Influenced by his upbringing in a Yoruba community, Babalola's musical journey started in an unlikely place: his father's church.
"The influence of my parents is very strong, particularly my father," Babalola told CNN. "My father was a choir master in this church ...My father wanted to play music with so many people for the love of God."
"Of course, it's spiritual. The influence is very strong, like Marvin Gaye, Aretha Franklin, Quincy Jones, John Coltrane. A lot of my musical idols, African American, they're from the church. It's a spiritual thing."
Music wasn't Babalola's original career choice, but while studying automobile engineering in England, he discovered his true calling—music.
His time abroad also helped him look African culture from a different perspective.
"In Nigeria, I think we lost our ways in appreciating our own art, our own culture," he said.
"I think being away from home, and coming across to discover now, the new African culture in the new world, I think that helped me a lot, particularly the African-American culture. I think that helped me a lot, to get closer to my Yoruba culture."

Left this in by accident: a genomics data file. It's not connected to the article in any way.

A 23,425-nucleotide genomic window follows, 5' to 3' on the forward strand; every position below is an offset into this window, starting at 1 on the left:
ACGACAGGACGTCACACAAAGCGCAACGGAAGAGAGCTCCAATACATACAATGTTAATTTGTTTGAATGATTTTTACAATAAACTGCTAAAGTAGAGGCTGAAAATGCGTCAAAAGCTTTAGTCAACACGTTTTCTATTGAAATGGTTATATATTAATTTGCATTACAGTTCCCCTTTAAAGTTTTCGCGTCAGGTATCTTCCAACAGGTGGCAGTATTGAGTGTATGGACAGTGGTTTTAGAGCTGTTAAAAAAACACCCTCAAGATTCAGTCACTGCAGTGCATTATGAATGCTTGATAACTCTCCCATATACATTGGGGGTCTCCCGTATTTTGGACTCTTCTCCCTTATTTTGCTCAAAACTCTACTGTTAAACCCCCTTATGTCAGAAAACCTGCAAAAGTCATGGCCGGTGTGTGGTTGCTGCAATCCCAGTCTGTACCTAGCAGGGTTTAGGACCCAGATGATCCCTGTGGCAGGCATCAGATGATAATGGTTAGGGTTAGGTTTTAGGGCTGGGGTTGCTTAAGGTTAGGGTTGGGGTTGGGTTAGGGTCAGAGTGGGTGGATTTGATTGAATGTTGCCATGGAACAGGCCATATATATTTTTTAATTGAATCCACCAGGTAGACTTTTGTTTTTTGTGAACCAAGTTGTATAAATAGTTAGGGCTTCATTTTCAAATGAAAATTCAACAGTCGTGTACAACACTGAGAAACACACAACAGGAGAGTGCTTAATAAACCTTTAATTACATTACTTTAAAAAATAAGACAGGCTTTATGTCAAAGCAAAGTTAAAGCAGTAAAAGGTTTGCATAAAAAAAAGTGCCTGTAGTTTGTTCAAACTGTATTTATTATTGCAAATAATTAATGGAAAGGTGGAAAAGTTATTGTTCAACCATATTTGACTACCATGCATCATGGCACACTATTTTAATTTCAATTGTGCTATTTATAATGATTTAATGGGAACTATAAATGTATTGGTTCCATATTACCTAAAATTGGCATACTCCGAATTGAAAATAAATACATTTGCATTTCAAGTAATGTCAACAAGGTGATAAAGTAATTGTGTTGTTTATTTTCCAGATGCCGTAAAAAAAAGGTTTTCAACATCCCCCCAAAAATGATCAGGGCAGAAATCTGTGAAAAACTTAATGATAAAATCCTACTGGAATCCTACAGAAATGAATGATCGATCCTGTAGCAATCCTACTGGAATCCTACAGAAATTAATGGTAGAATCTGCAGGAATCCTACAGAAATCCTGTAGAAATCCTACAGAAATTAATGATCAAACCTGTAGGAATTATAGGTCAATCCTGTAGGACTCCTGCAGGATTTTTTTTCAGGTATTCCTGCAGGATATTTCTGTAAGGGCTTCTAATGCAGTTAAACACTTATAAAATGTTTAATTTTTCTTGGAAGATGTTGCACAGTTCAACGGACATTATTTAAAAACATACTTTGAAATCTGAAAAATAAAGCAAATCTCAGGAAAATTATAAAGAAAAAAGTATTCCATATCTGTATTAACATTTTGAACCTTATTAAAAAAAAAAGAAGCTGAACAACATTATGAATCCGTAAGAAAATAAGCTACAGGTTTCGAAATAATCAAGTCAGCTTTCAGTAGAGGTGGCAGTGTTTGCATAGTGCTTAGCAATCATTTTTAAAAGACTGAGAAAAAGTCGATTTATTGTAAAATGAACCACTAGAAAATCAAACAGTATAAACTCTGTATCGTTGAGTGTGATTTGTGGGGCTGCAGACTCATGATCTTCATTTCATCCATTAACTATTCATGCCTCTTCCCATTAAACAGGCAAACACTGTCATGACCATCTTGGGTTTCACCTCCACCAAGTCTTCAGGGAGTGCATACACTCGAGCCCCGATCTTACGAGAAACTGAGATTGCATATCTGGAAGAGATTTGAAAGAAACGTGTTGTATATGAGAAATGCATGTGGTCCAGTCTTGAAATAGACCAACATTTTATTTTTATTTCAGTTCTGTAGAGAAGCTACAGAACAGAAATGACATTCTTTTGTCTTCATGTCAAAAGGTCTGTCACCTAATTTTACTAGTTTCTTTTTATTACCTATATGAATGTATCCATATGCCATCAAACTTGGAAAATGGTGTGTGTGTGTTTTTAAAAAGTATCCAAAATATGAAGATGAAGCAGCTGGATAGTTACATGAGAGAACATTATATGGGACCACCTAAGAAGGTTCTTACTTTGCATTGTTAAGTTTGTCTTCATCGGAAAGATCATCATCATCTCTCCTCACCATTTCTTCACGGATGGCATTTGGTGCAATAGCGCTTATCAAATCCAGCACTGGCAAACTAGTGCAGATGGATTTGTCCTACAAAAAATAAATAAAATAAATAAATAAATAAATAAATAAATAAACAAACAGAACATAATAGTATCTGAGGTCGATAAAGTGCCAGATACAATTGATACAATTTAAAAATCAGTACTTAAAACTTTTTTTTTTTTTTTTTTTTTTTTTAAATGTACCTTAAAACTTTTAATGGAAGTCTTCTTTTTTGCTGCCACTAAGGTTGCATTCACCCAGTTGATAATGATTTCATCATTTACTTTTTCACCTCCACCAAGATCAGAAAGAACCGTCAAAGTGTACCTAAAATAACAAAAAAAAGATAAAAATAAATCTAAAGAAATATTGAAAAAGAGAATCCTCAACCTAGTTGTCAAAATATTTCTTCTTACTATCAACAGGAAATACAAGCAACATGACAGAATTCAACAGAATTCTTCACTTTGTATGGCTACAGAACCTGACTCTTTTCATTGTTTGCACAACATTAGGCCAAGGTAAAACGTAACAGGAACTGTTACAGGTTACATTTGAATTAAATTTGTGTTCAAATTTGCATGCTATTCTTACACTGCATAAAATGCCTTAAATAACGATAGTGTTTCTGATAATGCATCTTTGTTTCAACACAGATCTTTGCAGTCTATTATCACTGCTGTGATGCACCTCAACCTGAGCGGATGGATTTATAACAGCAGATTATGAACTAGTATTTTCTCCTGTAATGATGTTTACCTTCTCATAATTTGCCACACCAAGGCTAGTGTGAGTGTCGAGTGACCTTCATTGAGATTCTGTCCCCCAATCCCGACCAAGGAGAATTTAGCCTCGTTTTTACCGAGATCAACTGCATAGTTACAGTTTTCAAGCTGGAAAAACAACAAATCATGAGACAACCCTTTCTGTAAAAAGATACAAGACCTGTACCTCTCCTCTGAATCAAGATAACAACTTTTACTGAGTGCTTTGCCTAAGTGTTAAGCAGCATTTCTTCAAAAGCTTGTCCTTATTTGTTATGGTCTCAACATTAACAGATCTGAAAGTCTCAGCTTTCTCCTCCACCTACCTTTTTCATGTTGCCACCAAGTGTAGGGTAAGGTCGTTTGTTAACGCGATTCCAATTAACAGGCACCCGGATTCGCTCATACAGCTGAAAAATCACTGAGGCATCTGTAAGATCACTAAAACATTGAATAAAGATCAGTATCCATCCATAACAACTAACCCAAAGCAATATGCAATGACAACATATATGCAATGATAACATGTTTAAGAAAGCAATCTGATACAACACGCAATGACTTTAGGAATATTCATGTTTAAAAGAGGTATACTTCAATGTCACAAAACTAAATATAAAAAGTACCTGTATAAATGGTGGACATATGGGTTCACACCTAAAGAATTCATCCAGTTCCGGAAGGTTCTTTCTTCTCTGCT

Yoruba culture has played an integral part in Babalola's music, his original sound comes from weaving traditional sounds into his funky jazz beats, which has netted him two Grammy awards.
Accolades aside Babalola hopes to use his art to create a better Africa.
"The impact I would like to leave on my Africa is I'd like my African people to be happy ... to look within, so we don't look to Europe anymore " he said.
"We can have good things, good life basics. Light, good education, good health...the unbroken community, the love. That's the kind of Africa I want."